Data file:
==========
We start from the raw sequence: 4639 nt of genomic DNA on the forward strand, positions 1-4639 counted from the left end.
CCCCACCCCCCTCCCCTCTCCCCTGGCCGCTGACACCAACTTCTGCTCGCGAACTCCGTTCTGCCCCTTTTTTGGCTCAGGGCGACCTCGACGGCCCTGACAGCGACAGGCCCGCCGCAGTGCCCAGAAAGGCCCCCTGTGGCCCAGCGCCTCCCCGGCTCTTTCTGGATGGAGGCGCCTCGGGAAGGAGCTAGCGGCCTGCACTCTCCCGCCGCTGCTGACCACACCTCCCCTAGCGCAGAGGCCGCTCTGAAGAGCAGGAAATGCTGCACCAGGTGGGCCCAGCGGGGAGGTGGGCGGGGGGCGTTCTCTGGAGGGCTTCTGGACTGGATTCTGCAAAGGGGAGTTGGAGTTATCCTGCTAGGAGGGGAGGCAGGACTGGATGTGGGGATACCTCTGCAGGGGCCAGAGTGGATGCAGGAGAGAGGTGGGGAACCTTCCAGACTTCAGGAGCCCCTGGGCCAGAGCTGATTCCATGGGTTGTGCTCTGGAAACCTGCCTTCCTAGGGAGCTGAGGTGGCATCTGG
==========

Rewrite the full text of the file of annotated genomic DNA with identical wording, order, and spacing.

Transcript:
We start from the raw sequence: 4639 nt of genomic DNA on the forward strand, positions 1-4639 counted from the left end.
CCCCACCCCCCTCCCCTCTCCCCTGGCCGCTGACACCAACTTCTGCTCGCGAACTCCGTTCTGCCCCTTTTTTGGCTCAGGGCGACCTCGACGGCCCTGACAGCGACAGGCCCGCCGCAGTGCCCAGAAAGGCCCCCTGTGGCCCAGCGCCTCCCCGGCTCTTTCTGGATGGAGGCGCCTCGGGAAGGAGCTAGCGGCCTGCACTCTCCCGCCGCTGCTGACCACACCTCCCCTAGCGCAGAGGCCGCTCTGAAGAGCAGGAAATGCTGCACCAGGTGGGCCCAGCGGGGAGGTGGGCGGGGGGCGTTCTCTGGAGGGCTTCTGGACTGGATTCTGCAAAGGGGAGTTGGAGTTATCCTGCTAGGAGGGGAGGCAGGACTGGATGTGGGGATACCTCTGCAGGGGCCAGAGTGGATGCAGGAGAGAGGTGGGGAACCTTCCAGACTTCAGGAGCCCCTGGGCCAGAGCTGATTCCATGGGTTGTGCTCTGGAAACCTGCCTTCCTAGGGAGCTGAGGTGGCATCTGG